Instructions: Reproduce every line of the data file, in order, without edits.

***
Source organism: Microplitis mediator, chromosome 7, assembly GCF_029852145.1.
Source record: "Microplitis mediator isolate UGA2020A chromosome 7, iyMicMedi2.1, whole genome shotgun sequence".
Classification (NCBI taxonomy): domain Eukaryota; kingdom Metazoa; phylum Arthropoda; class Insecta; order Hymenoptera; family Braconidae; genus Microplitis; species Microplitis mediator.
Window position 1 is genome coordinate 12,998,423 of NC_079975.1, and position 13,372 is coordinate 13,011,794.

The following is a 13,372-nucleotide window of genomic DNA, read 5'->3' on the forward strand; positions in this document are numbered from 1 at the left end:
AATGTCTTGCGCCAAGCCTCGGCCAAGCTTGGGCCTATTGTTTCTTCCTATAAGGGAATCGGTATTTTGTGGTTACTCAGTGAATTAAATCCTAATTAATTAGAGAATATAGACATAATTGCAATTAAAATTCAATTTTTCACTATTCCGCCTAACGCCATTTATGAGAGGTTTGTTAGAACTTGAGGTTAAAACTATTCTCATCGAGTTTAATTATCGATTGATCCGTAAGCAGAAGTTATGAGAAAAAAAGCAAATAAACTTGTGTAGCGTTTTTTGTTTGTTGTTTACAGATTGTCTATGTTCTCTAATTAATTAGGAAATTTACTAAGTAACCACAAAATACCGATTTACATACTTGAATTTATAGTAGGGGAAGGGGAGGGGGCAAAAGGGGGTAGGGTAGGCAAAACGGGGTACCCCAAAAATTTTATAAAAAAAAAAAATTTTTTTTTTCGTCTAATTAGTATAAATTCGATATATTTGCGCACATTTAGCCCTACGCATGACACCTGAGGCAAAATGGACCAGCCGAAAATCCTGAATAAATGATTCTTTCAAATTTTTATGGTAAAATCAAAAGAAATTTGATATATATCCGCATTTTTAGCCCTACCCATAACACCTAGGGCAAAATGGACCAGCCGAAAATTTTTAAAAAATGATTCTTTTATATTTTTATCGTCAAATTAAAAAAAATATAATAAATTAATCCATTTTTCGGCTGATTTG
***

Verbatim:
Source organism: Microplitis mediator, chromosome 7, assembly GCF_029852145.1.
Source record: "Microplitis mediator isolate UGA2020A chromosome 7, iyMicMedi2.1, whole genome shotgun sequence".
Classification (NCBI taxonomy): domain Eukaryota; kingdom Metazoa; phylum Arthropoda; class Insecta; order Hymenoptera; family Braconidae; genus Microplitis; species Microplitis mediator.
Window position 1 is genome coordinate 12,998,423 of NC_079975.1, and position 13,372 is coordinate 13,011,794.

The following is a 13,372-nucleotide window of genomic DNA, read 5'->3' on the forward strand; positions in this document are numbered from 1 at the left end:
AATGTCTTGCGCCAAGCCTCGGCCAAGCTTGGGCCTATTGTTTCTTCCTATAAGGGAATCGGTATTTTGTGGTTACTCAGTGAATTAAATCCTAATTAATTAGAGAATATAGACATAATTGCAATTAAAATTCAATTTTTCACTATTCCGCCTAACGCCATTTATGAGAGGTTTGTTAGAACTTGAGGTTAAAACTATTCTCATCGAGTTTAATTATCGATTGATCCGTAAGCAGAAGTTATGAGAAAAAAAGCAAATAAACTTGTGTAGCGTTTTTTGTTTGTTGTTTACAGATTGTCTATGTTCTCTAATTAATTAGGAAATTTACTAAGTAACCACAAAATACCGATTTACATACTTGAATTTATAGTAGGGGAAGGGGAGGGGGCAAAAGGGGGTAGGGTAGGCAAAACGGGGTACCCCAAAAATTTTATAAAAAAAAAAAATTTTTTTTTTCGTCTAATTAGTATAAATTCGATATATTTGCGCACATTTAGCCCTACGCATGACACCTGAGGCAAAATGGACCAGCCGAAAATCCTGAATAAATGATTCTTTCAAATTTTTATGGTAAAATCAAAAGAAATTTGATATATATCCGCATTTTTAGCCCTACCCATAACACCTAGGGCAAAATGGACCAGCCGAAAATTTTTAAAAAATGATTCTTTTATATTTTTATCGTCAAATTAAAAAAAATATAATAAATTAATCCATTTTTCGGCTGATTTG